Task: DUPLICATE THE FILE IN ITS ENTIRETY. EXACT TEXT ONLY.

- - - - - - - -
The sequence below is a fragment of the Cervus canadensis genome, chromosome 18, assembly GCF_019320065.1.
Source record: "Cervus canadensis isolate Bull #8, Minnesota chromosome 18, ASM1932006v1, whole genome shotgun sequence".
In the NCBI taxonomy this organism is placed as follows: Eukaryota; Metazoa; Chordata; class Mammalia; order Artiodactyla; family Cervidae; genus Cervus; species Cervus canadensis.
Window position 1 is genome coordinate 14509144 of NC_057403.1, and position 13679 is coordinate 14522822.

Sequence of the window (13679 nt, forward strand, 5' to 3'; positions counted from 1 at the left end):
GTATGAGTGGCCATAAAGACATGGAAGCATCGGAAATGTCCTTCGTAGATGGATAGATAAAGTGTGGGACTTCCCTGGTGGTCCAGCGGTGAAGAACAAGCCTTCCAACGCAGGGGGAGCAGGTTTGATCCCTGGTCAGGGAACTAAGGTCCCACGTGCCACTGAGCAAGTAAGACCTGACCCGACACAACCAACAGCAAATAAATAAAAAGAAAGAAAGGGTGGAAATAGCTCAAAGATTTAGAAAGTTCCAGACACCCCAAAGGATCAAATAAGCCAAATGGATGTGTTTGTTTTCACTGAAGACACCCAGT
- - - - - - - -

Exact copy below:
The sequence below is a fragment of the Cervus canadensis genome, chromosome 18, assembly GCF_019320065.1.
Source record: "Cervus canadensis isolate Bull #8, Minnesota chromosome 18, ASM1932006v1, whole genome shotgun sequence".
In the NCBI taxonomy this organism is placed as follows: Eukaryota; Metazoa; Chordata; class Mammalia; order Artiodactyla; family Cervidae; genus Cervus; species Cervus canadensis.
Window position 1 is genome coordinate 14509144 of NC_057403.1, and position 13679 is coordinate 14522822.

Sequence of the window (13679 nt, forward strand, 5' to 3'; positions counted from 1 at the left end):
GTATGAGTGGCCATAAAGACATGGAAGCATCGGAAATGTCCTTCGTAGATGGATAGATAAAGTGTGGGACTTCCCTGGTGGTCCAGCGGTGAAGAACAAGCCTTCCAACGCAGGGGGAGCAGGTTTGATCCCTGGTCAGGGAACTAAGGTCCCACGTGCCACTGAGCAAGTAAGACCTGACCCGACACAACCAACAGCAAATAAATAAAAAGAAAGAAAGGGTGGAAATAGCTCAAAGATTTAGAAAGTTCCAGACACCCCAAAGGATCAAATAAGCCAAATGGATGTGTTTGTTTTCACTGAAGACACCCAGT